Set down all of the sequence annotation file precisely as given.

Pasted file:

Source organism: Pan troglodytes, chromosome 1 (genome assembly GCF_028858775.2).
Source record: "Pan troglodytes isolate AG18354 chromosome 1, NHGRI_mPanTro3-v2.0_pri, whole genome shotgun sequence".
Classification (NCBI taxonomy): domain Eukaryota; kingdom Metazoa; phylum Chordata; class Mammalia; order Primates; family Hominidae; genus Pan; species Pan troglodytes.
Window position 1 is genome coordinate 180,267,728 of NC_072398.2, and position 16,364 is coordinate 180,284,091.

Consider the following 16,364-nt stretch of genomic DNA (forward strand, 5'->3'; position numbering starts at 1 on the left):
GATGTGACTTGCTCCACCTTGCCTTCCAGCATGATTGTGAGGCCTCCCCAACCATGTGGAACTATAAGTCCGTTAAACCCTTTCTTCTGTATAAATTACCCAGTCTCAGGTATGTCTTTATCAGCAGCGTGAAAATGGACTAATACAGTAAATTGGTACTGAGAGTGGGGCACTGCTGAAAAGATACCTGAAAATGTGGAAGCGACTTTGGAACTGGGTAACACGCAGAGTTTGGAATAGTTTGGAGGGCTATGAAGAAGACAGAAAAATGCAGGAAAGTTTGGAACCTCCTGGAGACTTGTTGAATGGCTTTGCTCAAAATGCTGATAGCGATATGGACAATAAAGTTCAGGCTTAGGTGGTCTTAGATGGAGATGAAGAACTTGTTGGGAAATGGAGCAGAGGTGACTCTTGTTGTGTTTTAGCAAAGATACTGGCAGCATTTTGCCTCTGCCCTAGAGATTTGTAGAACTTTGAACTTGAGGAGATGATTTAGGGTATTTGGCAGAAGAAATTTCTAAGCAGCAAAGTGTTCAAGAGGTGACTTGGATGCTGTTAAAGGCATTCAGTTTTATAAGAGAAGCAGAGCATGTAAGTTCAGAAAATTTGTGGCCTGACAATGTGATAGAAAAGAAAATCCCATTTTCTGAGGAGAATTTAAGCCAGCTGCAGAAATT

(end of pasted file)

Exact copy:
Source organism: Pan troglodytes, chromosome 1 (genome assembly GCF_028858775.2).
Source record: "Pan troglodytes isolate AG18354 chromosome 1, NHGRI_mPanTro3-v2.0_pri, whole genome shotgun sequence".
Classification (NCBI taxonomy): domain Eukaryota; kingdom Metazoa; phylum Chordata; class Mammalia; order Primates; family Hominidae; genus Pan; species Pan troglodytes.
Window position 1 is genome coordinate 180,267,728 of NC_072398.2, and position 16,364 is coordinate 180,284,091.

Consider the following 16,364-nt stretch of genomic DNA (forward strand, 5'->3'; position numbering starts at 1 on the left):
GATGTGACTTGCTCCACCTTGCCTTCCAGCATGATTGTGAGGCCTCCCCAACCATGTGGAACTATAAGTCCGTTAAACCCTTTCTTCTGTATAAATTACCCAGTCTCAGGTATGTCTTTATCAGCAGCGTGAAAATGGACTAATACAGTAAATTGGTACTGAGAGTGGGGCACTGCTGAAAAGATACCTGAAAATGTGGAAGCGACTTTGGAACTGGGTAACACGCAGAGTTTGGAATAGTTTGGAGGGCTATGAAGAAGACAGAAAAATGCAGGAAAGTTTGGAACCTCCTGGAGACTTGTTGAATGGCTTTGCTCAAAATGCTGATAGCGATATGGACAATAAAGTTCAGGCTTAGGTGGTCTTAGATGGAGATGAAGAACTTGTTGGGAAATGGAGCAGAGGTGACTCTTGTTGTGTTTTAGCAAAGATACTGGCAGCATTTTGCCTCTGCCCTAGAGATTTGTAGAACTTTGAACTTGAGGAGATGATTTAGGGTATTTGGCAGAAGAAATTTCTAAGCAGCAAAGTGTTCAAGAGGTGACTTGGATGCTGTTAAAGGCATTCAGTTTTATAAGAGAAGCAGAGCATGTAAGTTCAGAAAATTTGTGGCCTGACAATGTGATAGAAAAGAAAATCCCATTTTCTGAGGAGAATTTAAGCCAGCTGCAGAAATT